To the best of our knowledge, this is the first report of severe headache as the onset and main symptom of COVID-19 infection. It can be classified as “9.2.2.1-Acute headache attributed to systemic viral infection”[4]. Physicians at the front line of COVID-19 management should be aware of severe headache as a possible main symptom of this infection. This patient had a migraine-like headache, but he had high temperature and no previous history of migraine. Although neurological examination was normal, we must consider the possibility of meningeal involvement in the inflammatory process. The intolerance to light and sound, the worsening with coughing, and the throbbing characteristic of the headache which was irresponsive to treatment suggest meningeal vascular involvement. Although a case of meningitis and encephalitis by COVID-19 has been recently published, the clinical presentation of that patient was a lot more serious and life-threatening[5]. In our case, we emphasize that patients seen at the Emergency Department complaining of severe headache might be dismissed without a COVID-19 hypothesis.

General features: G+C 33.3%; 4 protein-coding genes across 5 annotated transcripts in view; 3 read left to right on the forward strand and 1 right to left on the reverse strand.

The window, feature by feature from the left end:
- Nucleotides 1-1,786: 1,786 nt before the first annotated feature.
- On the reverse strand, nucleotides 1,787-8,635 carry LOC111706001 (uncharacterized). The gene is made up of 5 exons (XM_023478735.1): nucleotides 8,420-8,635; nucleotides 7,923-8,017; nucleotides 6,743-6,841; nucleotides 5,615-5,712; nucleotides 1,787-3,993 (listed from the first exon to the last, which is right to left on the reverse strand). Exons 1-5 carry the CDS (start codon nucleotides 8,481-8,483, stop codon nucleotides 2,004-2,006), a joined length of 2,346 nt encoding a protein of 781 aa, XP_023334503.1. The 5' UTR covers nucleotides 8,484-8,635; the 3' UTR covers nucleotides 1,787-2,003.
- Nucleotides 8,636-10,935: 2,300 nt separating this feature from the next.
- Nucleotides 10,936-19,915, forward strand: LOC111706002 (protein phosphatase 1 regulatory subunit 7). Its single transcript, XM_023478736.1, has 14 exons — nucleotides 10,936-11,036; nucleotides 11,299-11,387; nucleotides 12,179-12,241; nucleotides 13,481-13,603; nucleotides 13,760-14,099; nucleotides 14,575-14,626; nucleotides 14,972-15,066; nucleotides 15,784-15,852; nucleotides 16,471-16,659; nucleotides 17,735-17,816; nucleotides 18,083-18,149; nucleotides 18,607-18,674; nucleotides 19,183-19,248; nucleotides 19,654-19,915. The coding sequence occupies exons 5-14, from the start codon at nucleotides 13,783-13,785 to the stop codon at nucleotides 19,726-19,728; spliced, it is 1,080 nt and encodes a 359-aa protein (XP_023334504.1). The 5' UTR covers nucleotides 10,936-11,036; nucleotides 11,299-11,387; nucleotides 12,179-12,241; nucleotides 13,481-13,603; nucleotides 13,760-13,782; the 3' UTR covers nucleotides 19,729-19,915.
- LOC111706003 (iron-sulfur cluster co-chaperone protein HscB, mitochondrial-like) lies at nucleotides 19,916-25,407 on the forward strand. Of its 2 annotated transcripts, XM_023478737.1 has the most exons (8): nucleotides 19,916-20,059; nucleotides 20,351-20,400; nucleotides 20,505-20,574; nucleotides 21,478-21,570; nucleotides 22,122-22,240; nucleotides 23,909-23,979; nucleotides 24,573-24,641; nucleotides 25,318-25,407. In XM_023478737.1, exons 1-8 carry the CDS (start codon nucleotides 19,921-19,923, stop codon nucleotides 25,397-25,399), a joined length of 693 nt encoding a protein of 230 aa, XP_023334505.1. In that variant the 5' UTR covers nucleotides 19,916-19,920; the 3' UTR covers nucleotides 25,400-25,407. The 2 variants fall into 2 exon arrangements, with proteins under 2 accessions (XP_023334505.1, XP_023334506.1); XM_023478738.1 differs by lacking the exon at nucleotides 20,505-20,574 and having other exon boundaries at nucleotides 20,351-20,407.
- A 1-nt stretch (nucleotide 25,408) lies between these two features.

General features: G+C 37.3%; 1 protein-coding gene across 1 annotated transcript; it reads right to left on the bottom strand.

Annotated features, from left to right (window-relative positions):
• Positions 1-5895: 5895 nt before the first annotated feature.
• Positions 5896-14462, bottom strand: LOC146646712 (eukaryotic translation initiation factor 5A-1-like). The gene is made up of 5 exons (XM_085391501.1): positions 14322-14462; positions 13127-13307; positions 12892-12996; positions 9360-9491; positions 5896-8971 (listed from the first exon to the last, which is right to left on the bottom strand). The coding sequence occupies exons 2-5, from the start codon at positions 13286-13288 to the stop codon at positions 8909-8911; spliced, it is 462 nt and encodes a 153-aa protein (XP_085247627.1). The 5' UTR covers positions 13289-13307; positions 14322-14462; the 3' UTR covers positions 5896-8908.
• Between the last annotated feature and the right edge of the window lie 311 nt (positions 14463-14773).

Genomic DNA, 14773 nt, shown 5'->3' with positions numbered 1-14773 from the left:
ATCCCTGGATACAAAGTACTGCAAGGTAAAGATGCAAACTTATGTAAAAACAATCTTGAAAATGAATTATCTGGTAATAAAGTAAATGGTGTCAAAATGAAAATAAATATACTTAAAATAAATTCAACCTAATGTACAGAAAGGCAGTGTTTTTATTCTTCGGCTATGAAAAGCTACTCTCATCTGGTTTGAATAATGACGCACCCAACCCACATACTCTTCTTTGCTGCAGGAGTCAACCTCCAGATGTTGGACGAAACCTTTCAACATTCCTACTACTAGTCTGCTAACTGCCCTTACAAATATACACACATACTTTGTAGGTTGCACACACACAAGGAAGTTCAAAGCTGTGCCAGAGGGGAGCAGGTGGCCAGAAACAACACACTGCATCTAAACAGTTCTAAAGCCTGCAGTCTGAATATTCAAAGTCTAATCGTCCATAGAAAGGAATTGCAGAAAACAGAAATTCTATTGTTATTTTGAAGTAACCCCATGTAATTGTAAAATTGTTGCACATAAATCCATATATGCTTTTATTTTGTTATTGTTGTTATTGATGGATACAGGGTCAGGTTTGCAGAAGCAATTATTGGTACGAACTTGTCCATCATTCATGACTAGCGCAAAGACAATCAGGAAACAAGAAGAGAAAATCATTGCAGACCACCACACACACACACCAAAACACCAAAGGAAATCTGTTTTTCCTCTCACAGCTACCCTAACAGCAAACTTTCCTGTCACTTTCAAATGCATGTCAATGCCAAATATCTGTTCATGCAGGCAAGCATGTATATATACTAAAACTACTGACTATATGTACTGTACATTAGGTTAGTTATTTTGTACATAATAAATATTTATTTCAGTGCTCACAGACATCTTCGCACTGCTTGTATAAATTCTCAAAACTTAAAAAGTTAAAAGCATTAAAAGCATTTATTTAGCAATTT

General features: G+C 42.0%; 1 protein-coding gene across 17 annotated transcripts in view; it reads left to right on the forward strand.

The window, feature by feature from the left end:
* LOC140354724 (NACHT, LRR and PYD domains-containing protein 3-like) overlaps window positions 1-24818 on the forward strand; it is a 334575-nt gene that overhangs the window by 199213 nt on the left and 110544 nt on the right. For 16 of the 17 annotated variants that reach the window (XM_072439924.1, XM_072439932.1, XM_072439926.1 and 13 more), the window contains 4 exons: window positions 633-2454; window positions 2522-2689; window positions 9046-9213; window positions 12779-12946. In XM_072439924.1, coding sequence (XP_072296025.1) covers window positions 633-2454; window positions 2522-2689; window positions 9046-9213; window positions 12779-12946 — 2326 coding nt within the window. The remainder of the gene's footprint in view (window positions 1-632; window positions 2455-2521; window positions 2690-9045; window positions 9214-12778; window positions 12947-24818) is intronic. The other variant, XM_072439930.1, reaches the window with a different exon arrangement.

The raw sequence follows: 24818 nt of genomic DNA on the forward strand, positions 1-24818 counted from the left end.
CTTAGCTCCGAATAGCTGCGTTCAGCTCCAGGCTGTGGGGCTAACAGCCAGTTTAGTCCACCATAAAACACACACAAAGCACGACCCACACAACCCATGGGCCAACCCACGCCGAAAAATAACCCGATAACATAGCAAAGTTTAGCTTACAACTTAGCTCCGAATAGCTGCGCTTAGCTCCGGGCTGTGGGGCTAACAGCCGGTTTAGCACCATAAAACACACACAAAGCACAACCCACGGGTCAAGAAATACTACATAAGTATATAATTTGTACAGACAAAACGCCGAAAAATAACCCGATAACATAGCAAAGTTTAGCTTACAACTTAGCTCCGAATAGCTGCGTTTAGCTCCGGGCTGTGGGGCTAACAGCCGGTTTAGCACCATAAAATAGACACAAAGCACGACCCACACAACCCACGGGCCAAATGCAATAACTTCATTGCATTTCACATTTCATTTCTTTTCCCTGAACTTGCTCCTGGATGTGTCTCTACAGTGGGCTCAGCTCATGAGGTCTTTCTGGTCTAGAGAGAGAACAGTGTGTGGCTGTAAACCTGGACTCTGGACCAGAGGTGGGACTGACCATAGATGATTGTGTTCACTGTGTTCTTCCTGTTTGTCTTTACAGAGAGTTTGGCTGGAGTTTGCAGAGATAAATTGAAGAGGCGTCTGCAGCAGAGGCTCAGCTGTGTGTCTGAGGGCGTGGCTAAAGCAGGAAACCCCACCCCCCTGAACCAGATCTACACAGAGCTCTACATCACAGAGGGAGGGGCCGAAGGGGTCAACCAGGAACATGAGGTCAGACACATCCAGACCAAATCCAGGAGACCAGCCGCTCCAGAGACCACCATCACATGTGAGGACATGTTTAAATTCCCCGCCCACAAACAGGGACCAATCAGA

Declarations

    Authors’ contributions

    The author contributed solely to the article.

    Availability of data and materials

    Not applicable.

    Financial support and sponsorship

    None.

    Conflicts of interest

    The author declared that there are no conflicts of interest.

    Ethical approval and consent to participate

    This report was approved by the Ethics Committee at Universidade Metropolitana de Santos, under the number CAAE 56332016.4.0000.5509.

    Consent for publication

    Not applicable.

    Copyright

    © The Author(s) 2021.

    References

    • 1. Lake MA. What we know so far: COVID-19 current clinical knowledge and research. Clin Med (Lond) 2020;20:124-7.